HBO's 'The Leftovers' ends with one last test of faith

Brian Truitt

Spoiler alert: The following story contains significant details from Sunday's series finale of HBO's The Leftovers

Nora (Carrie Coon) and Kevin (Justin Theroux) finally get their happy ending in the series finale of HBO's 'The Leftovers.'

“I’m ready to go now.”

Maybe fans weren’t, but Nora Durst (Carrie Coon) sure was, making life-altering decisions in two different time periods in the series finale of HBO’s The Leftovers Sunday. More importantly, she finally found her happy ending with embattled cop (and possible messiah) Kevin Garvey (Justin Theroux)

Of all the characters in the show, which began its three-season run with the "Sudden Departure" of 140 million people around the globe, Nora lost the most: her husband and two children. She took a potentially deadly step to see her kids again in the final episode, a quietly meditative hour that was chock full of the usual Leftovers religious symbolism (including a goat carrying beads of sin) but also focused on faith and belief.

“What would it take for Nora Durst to be OK? That seemed to be the question that was the most emotionally satisfying for us to take on,” says executive producer Damon Lindelof, who co-wrote the episode with Tom Perrotta, who wrote the novel on which it's based.

Nora (Carrie Coon) prepares to enter a device that could allow her to see her long-lost children again.

After saying a final goodbye to her terminally ill brother Matt (Christopher Eccleston) in Australia, Nora stepped into the device that was to take her to “the other side” — though whether she ultimately went through with it or not was a mystery for most of the episode. Just as it appeared she was about to say, “Stop!” the scene shifted to an older Nora (glimpsed earlier in the season) and her new life working with lovebirds Down Under.

Nora learns from a local nun that a man named Kevin is searching for her, and then an older version of her former love shows up at the door, asking her to a dance in town but not revealing any knowledge of the last time they saw each other — a huge argument that ended with their split — or the fact they ever had a relationship. This Kevin recalls having met her just once, though he's held a candle for her ever since.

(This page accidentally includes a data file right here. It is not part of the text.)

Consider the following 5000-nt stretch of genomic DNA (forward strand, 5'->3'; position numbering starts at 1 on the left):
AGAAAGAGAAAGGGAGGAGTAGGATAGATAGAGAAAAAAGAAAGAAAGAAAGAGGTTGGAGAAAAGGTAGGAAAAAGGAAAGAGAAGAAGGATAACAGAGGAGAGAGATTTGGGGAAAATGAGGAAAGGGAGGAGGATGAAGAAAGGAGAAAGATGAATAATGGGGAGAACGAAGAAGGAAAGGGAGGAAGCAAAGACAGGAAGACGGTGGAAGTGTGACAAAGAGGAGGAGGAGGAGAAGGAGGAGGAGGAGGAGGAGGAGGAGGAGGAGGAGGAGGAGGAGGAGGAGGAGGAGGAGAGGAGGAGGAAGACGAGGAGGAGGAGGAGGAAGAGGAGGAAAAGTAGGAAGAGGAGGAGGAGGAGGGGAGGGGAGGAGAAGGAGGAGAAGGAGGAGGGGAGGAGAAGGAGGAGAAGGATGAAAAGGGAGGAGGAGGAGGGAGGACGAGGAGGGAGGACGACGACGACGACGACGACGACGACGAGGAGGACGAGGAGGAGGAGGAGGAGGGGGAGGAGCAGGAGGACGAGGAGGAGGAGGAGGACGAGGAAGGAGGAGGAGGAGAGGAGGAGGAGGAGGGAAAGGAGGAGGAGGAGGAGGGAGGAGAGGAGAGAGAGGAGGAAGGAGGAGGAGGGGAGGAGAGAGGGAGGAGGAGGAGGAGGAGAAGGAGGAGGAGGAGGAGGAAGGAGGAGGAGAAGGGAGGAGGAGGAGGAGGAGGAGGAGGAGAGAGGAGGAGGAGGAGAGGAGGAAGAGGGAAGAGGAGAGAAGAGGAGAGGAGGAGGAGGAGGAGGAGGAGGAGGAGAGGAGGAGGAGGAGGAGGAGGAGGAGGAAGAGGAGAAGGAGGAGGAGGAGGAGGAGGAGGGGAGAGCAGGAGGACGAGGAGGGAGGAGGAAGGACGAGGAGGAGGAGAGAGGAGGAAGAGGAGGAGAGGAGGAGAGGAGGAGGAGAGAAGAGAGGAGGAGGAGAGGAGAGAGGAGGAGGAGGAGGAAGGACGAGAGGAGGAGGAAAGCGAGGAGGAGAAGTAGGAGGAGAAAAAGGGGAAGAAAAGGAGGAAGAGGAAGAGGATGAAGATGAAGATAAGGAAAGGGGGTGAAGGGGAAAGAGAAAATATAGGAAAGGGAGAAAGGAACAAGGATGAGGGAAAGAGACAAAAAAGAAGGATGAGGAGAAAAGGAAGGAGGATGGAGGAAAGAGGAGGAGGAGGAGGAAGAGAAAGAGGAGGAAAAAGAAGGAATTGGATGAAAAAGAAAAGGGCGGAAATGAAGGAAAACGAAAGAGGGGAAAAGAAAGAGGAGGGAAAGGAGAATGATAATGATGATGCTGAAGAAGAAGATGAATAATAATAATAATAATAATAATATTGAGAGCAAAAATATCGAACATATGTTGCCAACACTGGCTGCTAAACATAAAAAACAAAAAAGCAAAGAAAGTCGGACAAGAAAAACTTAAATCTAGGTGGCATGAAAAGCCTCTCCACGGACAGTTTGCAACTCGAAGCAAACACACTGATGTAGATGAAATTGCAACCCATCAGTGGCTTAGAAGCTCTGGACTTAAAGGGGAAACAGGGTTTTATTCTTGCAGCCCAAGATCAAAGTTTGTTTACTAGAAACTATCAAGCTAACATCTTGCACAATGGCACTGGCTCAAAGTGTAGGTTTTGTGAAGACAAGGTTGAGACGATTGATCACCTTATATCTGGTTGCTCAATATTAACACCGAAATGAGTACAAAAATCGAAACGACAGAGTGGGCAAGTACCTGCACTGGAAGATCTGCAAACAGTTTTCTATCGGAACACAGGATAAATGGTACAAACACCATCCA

Later, after she spurns his advances, Kevin comes clean: After moving back to America following the apocalypse that never happened (see: the penultimate episode), he’s been taking two-week vacations to Australia each year to find her.

“He just tried to create a story where they could just start from scratch: go back to that first moment when they met (and) essentially just call a do-over on all the most painful parts of their relationship,” Lindelof explains. “And because The Leftovers has always been about telling ridiculous stories that one can either choose to believe or disbelieve, that’s the approach that he takes.”

Kevin (right, Justin Theroux) shares a dance with Nora (Carrie Coon) after years of looking for her.

But the finale was called “The Book of Nora” for a reason. After he confesses, she invites him for tea and a tale: Nora admits that she did use  the device, ending up in the alternate reality where all those from the Sudden Departure went. She watched her family from afar, saw that her husband and kids had moved on, and decided she should as well: "In a world full of orphans, they still had each other, and I was a ghost who had no place there."

However, Lindelof reveals the episode was designed in such a way that left the truth open to interpretation — one last mystery for fans to chew over. “We all came to the conclusion that Nora telling the story of where everybody went was going to be the best ending, as long as we didn’t show it. And then the audience would get to decide whether they believed her story. We have a clear intention as storytellers as to whether or not the story is true, and if you watch the episode or the season again, perhaps that intention becomes more clear.”

What matters at the end of the day? That Kevin is just glad to be in the same room again with a tearful Nora telling him, “I’m here.”

“Whether he actually believes her or he wants to believe her because this will allow them to be together, that’s the $64,000 question,” Lindelof says. “But what is very clear at the end of the series is that these two people are going to be together and they’ve suffered enough. I hope.”